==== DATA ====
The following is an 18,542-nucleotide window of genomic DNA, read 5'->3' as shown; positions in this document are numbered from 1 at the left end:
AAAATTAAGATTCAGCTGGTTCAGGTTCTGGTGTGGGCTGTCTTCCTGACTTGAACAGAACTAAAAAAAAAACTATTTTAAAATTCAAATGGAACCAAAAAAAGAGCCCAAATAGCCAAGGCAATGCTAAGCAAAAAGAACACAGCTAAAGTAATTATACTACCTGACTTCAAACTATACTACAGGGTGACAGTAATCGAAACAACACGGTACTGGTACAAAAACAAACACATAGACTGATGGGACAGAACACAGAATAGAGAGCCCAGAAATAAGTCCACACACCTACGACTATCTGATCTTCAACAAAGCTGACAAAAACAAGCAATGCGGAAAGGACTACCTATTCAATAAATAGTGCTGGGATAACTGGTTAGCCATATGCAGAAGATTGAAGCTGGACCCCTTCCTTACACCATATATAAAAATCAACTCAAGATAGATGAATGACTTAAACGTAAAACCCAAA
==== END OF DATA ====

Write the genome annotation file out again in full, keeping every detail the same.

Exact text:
The following is an 18,542-nucleotide window of genomic DNA, read 5'->3' as shown; positions in this document are numbered from 1 at the left end:
AAAATTAAGATTCAGCTGGTTCAGGTTCTGGTGTGGGCTGTCTTCCTGACTTGAACAGAACTAAAAAAAAAACTATTTTAAAATTCAAATGGAACCAAAAAAAGAGCCCAAATAGCCAAGGCAATGCTAAGCAAAAAGAACACAGCTAAAGTAATTATACTACCTGACTTCAAACTATACTACAGGGTGACAGTAATCGAAACAACACGGTACTGGTACAAAAACAAACACATAGACTGATGGGACAGAACACAGAATAGAGAGCCCAGAAATAAGTCCACACACCTACGACTATCTGATCTTCAACAAAGCTGACAAAAACAAGCAATGCGGAAAGGACTACCTATTCAATAAATAGTGCTGGGATAACTGGTTAGCCATATGCAGAAGATTGAAGCTGGACCCCTTCCTTACACCATATATAAAAATCAACTCAAGATAGATGAATGACTTAAACGTAAAACCCAAA